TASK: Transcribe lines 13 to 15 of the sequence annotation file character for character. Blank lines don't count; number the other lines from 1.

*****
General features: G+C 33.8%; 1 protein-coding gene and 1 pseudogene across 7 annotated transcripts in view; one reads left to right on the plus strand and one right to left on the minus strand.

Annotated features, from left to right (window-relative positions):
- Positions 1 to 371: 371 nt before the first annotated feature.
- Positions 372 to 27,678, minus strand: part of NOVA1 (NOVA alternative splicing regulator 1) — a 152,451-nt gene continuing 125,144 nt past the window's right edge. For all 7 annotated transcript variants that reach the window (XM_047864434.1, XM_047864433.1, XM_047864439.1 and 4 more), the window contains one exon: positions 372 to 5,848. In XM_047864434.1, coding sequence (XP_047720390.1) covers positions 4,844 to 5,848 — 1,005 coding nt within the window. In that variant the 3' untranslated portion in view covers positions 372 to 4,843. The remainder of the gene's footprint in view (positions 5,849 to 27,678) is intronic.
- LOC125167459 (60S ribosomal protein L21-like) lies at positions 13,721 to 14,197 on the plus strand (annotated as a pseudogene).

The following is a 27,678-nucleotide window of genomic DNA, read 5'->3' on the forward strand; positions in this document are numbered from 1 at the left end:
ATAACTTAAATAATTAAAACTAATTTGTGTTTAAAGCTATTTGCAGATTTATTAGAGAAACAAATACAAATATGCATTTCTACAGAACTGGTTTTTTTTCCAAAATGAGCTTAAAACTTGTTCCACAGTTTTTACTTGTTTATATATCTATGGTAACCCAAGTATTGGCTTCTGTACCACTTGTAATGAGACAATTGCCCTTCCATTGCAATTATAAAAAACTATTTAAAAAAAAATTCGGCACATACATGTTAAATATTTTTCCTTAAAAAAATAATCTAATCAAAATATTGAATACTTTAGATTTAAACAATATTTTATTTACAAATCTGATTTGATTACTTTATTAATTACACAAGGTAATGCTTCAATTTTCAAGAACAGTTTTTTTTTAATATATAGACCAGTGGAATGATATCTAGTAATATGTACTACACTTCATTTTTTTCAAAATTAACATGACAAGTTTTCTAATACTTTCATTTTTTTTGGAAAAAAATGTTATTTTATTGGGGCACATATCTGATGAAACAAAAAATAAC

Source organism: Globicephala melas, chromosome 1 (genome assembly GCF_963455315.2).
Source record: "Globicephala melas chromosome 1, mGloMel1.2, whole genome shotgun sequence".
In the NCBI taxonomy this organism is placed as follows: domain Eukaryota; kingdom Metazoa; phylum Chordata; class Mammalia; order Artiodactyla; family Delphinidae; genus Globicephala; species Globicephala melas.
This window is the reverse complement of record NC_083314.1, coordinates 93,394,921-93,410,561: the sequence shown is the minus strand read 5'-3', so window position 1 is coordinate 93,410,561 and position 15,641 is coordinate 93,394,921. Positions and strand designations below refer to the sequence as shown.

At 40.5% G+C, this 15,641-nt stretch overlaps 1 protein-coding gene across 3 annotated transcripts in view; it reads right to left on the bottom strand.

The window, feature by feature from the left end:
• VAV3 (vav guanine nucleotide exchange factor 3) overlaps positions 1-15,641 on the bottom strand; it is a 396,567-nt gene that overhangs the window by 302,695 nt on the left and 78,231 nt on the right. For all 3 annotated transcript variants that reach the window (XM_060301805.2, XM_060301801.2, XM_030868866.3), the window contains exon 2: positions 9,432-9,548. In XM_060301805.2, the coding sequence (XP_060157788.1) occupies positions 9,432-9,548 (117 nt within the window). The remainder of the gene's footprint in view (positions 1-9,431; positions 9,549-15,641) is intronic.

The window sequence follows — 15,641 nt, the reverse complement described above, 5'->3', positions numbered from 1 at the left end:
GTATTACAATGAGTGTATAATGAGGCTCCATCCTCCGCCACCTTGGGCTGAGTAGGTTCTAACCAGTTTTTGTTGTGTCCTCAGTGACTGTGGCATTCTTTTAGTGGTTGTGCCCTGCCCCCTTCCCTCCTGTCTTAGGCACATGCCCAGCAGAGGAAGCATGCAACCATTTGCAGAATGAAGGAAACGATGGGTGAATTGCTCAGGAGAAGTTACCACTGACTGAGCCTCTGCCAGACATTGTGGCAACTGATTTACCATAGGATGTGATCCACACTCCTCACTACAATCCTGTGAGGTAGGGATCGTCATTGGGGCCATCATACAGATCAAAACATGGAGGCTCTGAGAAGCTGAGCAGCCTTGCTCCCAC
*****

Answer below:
The window, feature by feature from the left end:
• VAV3 (vav guanine nucleotide exchange factor 3) overlaps positions 1-15,641 on the bottom strand; it is a 396,567-nt gene that overhangs the window by 302,695 nt on the left and 78,231 nt on the right. For all 3 annotated transcript variants that reach the window (XM_060301805.2, XM_060301801.2, XM_030868866.3), the window contains exon 2: positions 9,432-9,548. In XM_060301805.2, the coding sequence (XP_060157788.1) occupies positions 9,432-9,548 (117 nt within the window). The remainder of the gene's footprint in view (positions 1-9,431; positions 9,549-15,641) is intronic.

The window sequence follows — 15,641 nt, the reverse complement described above, 5'->3', positions numbered from 1 at the left end: